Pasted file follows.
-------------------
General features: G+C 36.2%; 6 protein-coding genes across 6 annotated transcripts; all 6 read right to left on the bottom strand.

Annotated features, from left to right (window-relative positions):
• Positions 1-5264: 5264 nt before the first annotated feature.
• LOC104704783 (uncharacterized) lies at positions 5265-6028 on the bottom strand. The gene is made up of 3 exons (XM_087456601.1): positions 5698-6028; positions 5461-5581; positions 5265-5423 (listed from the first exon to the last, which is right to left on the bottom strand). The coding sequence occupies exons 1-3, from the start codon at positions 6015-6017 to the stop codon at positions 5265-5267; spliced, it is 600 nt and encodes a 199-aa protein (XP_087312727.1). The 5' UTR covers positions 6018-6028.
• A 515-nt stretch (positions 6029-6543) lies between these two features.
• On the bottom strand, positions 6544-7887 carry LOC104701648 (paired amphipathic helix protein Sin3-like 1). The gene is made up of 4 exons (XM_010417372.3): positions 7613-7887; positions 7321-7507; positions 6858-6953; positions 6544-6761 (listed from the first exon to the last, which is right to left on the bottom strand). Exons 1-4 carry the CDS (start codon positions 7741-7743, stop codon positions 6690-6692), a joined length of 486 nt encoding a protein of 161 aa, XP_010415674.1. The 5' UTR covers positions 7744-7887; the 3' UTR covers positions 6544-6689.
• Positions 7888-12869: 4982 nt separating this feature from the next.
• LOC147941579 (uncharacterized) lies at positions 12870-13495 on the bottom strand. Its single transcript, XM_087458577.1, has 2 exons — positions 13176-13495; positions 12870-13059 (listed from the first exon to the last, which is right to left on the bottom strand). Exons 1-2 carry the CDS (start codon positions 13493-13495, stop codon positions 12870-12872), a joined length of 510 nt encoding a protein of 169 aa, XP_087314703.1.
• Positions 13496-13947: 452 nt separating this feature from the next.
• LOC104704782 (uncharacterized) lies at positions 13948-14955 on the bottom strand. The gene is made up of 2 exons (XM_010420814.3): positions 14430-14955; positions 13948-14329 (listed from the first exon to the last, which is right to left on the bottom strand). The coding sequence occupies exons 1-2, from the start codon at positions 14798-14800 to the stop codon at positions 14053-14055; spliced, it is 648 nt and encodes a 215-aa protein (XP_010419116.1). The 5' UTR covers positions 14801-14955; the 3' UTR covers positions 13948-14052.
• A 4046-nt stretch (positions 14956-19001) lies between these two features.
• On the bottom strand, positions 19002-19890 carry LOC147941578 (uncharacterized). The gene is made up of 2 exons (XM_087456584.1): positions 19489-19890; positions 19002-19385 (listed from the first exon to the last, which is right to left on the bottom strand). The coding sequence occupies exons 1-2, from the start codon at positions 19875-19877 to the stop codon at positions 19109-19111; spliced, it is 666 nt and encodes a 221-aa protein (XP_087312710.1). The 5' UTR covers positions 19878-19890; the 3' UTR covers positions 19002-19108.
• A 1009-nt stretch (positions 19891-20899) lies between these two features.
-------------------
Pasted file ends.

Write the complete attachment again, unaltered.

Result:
General features: G+C 36.2%; 6 protein-coding genes across 6 annotated transcripts; all 6 read right to left on the bottom strand.

Annotated features, from left to right (window-relative positions):
• Positions 1-5264: 5264 nt before the first annotated feature.
• LOC104704783 (uncharacterized) lies at positions 5265-6028 on the bottom strand. The gene is made up of 3 exons (XM_087456601.1): positions 5698-6028; positions 5461-5581; positions 5265-5423 (listed from the first exon to the last, which is right to left on the bottom strand). The coding sequence occupies exons 1-3, from the start codon at positions 6015-6017 to the stop codon at positions 5265-5267; spliced, it is 600 nt and encodes a 199-aa protein (XP_087312727.1). The 5' UTR covers positions 6018-6028.
• A 515-nt stretch (positions 6029-6543) lies between these two features.
• On the bottom strand, positions 6544-7887 carry LOC104701648 (paired amphipathic helix protein Sin3-like 1). The gene is made up of 4 exons (XM_010417372.3): positions 7613-7887; positions 7321-7507; positions 6858-6953; positions 6544-6761 (listed from the first exon to the last, which is right to left on the bottom strand). Exons 1-4 carry the CDS (start codon positions 7741-7743, stop codon positions 6690-6692), a joined length of 486 nt encoding a protein of 161 aa, XP_010415674.1. The 5' UTR covers positions 7744-7887; the 3' UTR covers positions 6544-6689.
• Positions 7888-12869: 4982 nt separating this feature from the next.
• LOC147941579 (uncharacterized) lies at positions 12870-13495 on the bottom strand. Its single transcript, XM_087458577.1, has 2 exons — positions 13176-13495; positions 12870-13059 (listed from the first exon to the last, which is right to left on the bottom strand). Exons 1-2 carry the CDS (start codon positions 13493-13495, stop codon positions 12870-12872), a joined length of 510 nt encoding a protein of 169 aa, XP_087314703.1.
• Positions 13496-13947: 452 nt separating this feature from the next.
• LOC104704782 (uncharacterized) lies at positions 13948-14955 on the bottom strand. The gene is made up of 2 exons (XM_010420814.3): positions 14430-14955; positions 13948-14329 (listed from the first exon to the last, which is right to left on the bottom strand). The coding sequence occupies exons 1-2, from the start codon at positions 14798-14800 to the stop codon at positions 14053-14055; spliced, it is 648 nt and encodes a 215-aa protein (XP_010419116.1). The 5' UTR covers positions 14801-14955; the 3' UTR covers positions 13948-14052.
• A 4046-nt stretch (positions 14956-19001) lies between these two features.
• On the bottom strand, positions 19002-19890 carry LOC147941578 (uncharacterized). The gene is made up of 2 exons (XM_087456584.1): positions 19489-19890; positions 19002-19385 (listed from the first exon to the last, which is right to left on the bottom strand). The coding sequence occupies exons 1-2, from the start codon at positions 19875-19877 to the stop codon at positions 19109-19111; spliced, it is 666 nt and encodes a 221-aa protein (XP_087312710.1). The 5' UTR covers positions 19878-19890; the 3' UTR covers positions 19002-19108.
• A 1009-nt stretch (positions 19891-20899) lies between these two features.